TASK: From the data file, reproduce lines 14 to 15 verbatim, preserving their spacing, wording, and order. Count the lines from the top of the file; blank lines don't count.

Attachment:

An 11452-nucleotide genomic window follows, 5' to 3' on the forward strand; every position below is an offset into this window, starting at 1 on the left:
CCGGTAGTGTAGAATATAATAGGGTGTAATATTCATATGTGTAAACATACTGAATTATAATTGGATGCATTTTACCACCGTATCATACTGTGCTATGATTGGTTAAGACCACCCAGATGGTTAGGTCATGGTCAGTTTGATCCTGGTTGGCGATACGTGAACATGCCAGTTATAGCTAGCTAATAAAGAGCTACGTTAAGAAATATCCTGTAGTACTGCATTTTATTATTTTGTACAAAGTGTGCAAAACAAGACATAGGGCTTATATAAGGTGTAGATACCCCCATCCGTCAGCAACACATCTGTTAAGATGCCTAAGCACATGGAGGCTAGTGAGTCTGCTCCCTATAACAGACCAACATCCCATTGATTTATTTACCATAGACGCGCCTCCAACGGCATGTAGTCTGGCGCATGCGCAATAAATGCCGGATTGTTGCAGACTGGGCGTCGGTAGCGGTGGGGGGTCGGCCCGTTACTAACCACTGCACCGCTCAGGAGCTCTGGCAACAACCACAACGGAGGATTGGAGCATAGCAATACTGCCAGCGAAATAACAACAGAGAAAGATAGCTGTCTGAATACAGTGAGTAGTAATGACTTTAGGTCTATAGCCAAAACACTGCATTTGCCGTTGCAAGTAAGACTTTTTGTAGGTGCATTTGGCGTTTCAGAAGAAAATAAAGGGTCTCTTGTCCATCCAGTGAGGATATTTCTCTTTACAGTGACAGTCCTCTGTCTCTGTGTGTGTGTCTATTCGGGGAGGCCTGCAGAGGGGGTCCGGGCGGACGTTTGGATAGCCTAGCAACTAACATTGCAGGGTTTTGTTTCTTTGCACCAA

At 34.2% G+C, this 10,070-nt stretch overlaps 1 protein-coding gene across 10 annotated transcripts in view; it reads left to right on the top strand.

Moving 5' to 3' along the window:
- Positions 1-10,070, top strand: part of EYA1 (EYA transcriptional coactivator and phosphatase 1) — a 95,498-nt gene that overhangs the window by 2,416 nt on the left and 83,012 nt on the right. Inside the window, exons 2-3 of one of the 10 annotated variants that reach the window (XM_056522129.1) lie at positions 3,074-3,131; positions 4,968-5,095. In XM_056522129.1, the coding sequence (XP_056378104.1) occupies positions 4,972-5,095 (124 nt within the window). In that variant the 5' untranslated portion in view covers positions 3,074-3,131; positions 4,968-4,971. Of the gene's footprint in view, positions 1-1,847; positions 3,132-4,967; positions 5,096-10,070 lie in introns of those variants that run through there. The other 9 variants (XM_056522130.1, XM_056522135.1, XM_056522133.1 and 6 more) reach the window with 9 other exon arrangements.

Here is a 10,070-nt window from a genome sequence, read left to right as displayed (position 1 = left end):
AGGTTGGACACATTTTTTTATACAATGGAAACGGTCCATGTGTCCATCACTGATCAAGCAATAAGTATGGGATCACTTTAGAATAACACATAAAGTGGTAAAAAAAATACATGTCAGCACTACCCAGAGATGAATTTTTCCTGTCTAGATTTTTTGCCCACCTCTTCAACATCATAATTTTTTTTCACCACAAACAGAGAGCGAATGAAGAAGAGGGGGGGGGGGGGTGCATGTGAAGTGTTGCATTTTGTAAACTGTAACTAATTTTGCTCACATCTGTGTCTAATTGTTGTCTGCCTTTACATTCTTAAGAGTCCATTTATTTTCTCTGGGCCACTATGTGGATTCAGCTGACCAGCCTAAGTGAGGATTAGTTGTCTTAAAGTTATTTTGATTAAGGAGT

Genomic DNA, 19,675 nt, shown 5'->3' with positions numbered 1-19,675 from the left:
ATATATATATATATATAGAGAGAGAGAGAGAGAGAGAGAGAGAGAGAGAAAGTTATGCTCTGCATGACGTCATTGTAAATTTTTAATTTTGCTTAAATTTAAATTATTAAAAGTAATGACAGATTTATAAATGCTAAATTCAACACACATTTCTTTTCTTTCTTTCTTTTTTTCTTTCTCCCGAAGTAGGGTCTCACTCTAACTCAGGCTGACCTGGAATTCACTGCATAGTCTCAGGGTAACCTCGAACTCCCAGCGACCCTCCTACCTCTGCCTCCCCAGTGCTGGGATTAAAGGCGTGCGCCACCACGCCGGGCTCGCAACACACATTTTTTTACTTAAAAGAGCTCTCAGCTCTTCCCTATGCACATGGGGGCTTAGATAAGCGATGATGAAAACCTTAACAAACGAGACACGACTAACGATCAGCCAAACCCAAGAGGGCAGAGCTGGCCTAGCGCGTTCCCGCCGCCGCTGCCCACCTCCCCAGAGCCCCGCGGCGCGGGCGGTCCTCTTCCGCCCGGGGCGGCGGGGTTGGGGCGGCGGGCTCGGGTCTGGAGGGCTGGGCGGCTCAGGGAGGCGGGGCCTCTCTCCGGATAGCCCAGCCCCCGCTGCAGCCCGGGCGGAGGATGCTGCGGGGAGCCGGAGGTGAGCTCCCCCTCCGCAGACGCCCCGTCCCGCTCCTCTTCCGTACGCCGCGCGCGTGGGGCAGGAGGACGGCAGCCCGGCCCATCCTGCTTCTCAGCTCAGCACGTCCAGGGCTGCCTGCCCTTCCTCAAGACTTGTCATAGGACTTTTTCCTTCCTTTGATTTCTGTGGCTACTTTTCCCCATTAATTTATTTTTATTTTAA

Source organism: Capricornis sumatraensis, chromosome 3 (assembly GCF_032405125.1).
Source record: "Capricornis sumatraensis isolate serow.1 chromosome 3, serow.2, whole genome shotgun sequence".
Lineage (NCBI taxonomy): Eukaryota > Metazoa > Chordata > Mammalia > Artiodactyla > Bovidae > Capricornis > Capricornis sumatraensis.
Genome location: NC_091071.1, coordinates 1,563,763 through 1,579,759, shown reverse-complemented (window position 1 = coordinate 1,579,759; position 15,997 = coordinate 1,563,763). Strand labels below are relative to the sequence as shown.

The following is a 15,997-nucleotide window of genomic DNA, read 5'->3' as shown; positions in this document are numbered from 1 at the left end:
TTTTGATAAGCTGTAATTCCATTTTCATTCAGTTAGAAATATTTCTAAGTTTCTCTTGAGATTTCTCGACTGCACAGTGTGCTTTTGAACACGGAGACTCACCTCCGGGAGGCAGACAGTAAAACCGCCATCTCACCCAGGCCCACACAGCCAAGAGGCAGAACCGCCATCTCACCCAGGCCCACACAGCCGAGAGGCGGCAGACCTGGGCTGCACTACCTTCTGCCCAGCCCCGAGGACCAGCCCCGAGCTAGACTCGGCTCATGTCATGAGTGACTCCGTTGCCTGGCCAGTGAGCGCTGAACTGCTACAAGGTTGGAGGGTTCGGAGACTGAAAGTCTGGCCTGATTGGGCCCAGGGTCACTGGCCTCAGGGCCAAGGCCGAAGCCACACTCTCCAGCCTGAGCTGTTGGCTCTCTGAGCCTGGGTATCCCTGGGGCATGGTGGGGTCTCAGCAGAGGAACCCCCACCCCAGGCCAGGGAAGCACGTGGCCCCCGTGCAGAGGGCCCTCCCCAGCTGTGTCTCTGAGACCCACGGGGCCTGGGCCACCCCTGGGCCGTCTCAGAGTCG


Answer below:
The following is a 15,997-nucleotide window of genomic DNA, read 5'->3' as shown; positions in this document are numbered from 1 at the left end:
TTTTGATAAGCTGTAATTCCATTTTCATTCAGTTAGAAATATTTCTAAGTTTCTCTTGAGATTTCTCGACTGCACAGTGTGCTTTTGAACACGGAGACTCACCTCCGGGAGGCAGACAGTAAAACCGCCATCTCACCCAGGCCCACACAGCCAAGAGGCAGAACCGCCATCTCACCCAGGCCCACACAGCCGAGAGGCGGCAGACCTGGGCTGCACTACCTTCTGCCCAGCCCCGAGGACCAGCCCCGAGCTAGACTCGGCTCATGTCATGAGTGACTCCGTTGCCTGGCCAGTGAGCGCTGAACTGCTACAAGGTTGGAGGGTTCGGAGACTGAAAGTCTGGCCTGATTGGGCCCAGGGTCACTGGCCTCAGGGCCAAGGCCGAAGCCACACTCTCCAGCCTGAGCTGTTGGCTCTCTGAGCCTGGGTATCCCTGGGGCATGGTGGGGTCTCAGCAGAGGAACCCCCACCCCAGGCCAGGGAAGCACGTGGCCCCCGTGCAGAGGGCCCTCCCCAGCTGTGTCTCTGAGACCCACGGGGCCTGGGCCACCCCTGGGCCGTCTCAGAGTCG